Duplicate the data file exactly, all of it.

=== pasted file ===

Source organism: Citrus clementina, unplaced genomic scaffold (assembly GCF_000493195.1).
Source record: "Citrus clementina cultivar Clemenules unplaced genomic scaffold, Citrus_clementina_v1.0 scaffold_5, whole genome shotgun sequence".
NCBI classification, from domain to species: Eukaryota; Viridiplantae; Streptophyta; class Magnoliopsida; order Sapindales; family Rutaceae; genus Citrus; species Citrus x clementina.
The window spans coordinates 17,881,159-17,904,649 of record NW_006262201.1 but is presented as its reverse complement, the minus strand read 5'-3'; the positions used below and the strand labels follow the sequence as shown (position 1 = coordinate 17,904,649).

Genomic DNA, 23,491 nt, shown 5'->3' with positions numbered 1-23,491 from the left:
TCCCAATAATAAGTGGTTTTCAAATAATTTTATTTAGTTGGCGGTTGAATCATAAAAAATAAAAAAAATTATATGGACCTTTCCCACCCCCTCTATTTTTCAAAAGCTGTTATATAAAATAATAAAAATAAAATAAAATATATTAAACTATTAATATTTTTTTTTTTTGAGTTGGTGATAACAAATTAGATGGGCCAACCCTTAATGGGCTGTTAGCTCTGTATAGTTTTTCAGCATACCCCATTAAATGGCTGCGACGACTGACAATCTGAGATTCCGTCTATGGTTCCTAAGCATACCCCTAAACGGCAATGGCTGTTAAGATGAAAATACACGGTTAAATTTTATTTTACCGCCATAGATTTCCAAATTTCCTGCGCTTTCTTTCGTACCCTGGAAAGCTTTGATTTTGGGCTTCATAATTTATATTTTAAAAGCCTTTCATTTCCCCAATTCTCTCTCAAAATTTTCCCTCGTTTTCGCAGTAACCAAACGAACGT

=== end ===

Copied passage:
Source organism: Citrus clementina, unplaced genomic scaffold (assembly GCF_000493195.1).
Source record: "Citrus clementina cultivar Clemenules unplaced genomic scaffold, Citrus_clementina_v1.0 scaffold_5, whole genome shotgun sequence".
NCBI classification, from domain to species: Eukaryota; Viridiplantae; Streptophyta; class Magnoliopsida; order Sapindales; family Rutaceae; genus Citrus; species Citrus x clementina.
The window spans coordinates 17,881,159-17,904,649 of record NW_006262201.1 but is presented as its reverse complement, the minus strand read 5'-3'; the positions used below and the strand labels follow the sequence as shown (position 1 = coordinate 17,904,649).

Genomic DNA, 23,491 nt, shown 5'->3' with positions numbered 1-23,491 from the left:
TCCCAATAATAAGTGGTTTTCAAATAATTTTATTTAGTTGGCGGTTGAATCATAAAAAATAAAAAAAATTATATGGACCTTTCCCACCCCCTCTATTTTTCAAAAGCTGTTATATAAAATAATAAAAATAAAATAAAATATATTAAACTATTAATATTTTTTTTTTTTGAGTTGGTGATAACAAATTAGATGGGCCAACCCTTAATGGGCTGTTAGCTCTGTATAGTTTTTCAGCATACCCCATTAAATGGCTGCGACGACTGACAATCTGAGATTCCGTCTATGGTTCCTAAGCATACCCCTAAACGGCAATGGCTGTTAAGATGAAAATACACGGTTAAATTTTATTTTACCGCCATAGATTTCCAAATTTCCTGCGCTTTCTTTCGTACCCTGGAAAGCTTTGATTTTGGGCTTCATAATTTATATTTTAAAAGCCTTTCATTTCCCCAATTCTCTCTCAAAATTTTCCCTCGTTTTCGCAGTAACCAAACGAACGT